Via RNS

How does a force of nature stop? This is the question I find myself wrestling with after the news of the Catholic feminist theologian Rosemary Radford Ruether’s passing on Saturday, 21st May.

Ruether has been a profound influence on my life since I was 18 or 19, sitting in the office of the Committee in Solidarity with the People of El Salvador and reading her early book, Liberation Theology: Human Hope Confronts Christian History and American Power. I remember, as I read, feeling an electrifying relief as a number of my intellectual, political and spiritual questions resolved. The setting is important; Ruether’s theology is rooted in activism and she gave me the bridge between the religious and activist sides of my life.

US Rosemary Radford Ruether 1991

Rosemary Radford Ruether in 1991. PICTURE: RNS file photo by Mev Puleo

I later had the honour of studying with her while at Garrett-Evangelical Theological Seminary, and she was a member of my doctoral committee at Claremont Graduate University. Ruether’s constant vitality was not only apparent in her prolific output - for stretches of her life she would publish a book or two a year - but in an élan that simply radiated from her personality and made her classes fly by. Her unflagging sense of humour often graced her writings and was apparent in the chuckle that regularly adorned her speech. Everything about her pointed toward the integration of critical thought and lived experience.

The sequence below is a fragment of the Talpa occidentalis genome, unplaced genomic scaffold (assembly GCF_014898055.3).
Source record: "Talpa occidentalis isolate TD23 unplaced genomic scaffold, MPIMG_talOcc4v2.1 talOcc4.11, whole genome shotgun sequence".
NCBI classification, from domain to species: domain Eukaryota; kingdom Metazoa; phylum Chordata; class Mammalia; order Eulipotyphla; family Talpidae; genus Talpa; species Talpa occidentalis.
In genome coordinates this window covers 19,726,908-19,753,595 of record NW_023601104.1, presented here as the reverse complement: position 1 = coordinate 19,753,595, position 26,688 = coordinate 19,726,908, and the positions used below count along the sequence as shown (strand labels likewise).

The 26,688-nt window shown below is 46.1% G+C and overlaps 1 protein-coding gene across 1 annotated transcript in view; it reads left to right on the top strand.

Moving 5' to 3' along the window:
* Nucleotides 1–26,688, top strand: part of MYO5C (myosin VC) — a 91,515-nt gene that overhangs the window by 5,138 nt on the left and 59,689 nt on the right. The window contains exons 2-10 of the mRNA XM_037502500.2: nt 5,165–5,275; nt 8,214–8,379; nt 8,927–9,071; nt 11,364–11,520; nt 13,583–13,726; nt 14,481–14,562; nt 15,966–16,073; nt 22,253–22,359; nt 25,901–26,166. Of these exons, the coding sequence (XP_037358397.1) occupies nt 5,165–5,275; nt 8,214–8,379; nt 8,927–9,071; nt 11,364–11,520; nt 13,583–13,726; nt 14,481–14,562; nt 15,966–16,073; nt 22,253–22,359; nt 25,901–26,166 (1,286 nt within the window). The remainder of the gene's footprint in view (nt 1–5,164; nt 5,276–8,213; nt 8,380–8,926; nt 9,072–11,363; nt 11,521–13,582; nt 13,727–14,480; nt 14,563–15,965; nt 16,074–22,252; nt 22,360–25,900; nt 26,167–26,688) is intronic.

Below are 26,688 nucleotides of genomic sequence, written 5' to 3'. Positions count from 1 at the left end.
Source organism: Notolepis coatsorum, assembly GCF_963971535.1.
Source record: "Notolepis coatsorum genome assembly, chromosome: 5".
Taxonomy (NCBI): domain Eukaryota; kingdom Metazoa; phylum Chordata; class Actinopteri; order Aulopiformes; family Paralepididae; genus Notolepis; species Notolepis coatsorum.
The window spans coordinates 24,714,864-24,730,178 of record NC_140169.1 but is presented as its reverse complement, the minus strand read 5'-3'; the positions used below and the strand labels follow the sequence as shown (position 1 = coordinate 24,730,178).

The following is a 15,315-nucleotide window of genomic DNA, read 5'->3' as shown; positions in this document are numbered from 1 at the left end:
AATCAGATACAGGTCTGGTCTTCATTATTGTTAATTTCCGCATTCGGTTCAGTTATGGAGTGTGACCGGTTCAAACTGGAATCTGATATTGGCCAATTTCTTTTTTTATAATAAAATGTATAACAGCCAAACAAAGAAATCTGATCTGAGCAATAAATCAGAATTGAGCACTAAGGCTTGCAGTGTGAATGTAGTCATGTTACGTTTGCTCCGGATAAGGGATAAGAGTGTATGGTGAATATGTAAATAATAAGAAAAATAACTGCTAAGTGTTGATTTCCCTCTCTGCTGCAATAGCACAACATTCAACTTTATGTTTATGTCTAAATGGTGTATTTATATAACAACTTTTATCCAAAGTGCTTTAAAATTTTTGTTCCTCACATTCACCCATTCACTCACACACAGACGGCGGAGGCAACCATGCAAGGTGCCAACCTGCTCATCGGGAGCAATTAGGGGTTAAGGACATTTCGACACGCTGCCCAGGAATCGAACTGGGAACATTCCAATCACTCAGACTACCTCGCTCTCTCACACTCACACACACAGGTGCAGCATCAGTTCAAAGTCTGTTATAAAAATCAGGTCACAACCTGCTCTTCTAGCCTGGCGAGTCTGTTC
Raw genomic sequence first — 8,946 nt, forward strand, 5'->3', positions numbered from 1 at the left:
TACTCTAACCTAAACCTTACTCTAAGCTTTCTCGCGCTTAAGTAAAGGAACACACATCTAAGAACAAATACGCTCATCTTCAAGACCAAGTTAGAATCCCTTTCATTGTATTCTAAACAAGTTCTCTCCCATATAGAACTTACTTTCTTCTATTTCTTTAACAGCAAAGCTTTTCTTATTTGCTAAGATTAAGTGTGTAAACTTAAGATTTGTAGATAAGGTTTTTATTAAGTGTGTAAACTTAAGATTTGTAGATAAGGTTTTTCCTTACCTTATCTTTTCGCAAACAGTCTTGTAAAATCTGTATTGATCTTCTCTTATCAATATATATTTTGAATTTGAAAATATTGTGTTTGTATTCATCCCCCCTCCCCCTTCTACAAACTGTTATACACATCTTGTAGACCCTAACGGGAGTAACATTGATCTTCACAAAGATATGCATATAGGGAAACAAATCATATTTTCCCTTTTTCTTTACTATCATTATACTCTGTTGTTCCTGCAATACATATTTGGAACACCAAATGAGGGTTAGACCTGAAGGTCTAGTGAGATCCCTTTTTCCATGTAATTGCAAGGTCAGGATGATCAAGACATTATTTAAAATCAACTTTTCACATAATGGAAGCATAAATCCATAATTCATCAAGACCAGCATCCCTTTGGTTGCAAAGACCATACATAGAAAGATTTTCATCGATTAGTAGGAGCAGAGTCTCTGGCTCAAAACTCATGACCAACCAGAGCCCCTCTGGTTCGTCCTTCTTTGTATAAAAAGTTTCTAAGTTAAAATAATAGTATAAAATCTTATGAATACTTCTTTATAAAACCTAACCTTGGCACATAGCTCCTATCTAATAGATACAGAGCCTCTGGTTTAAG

Ruether was one of the most important theologians, not just of the 20th century, but of the entire Christian tradition. Her 47 books cover topics ranging from the early church to examinations of Christian anti-Semitism, the Israel-Palestine conflict, the nature of US history, the environmental crisis, the mental health profession and, of course, the uncovering of women’s contributions to religion and her pioneering work in feminist theology. In her books, she wrote with a prose so clear it often masked just how deep the complexity of her thought went.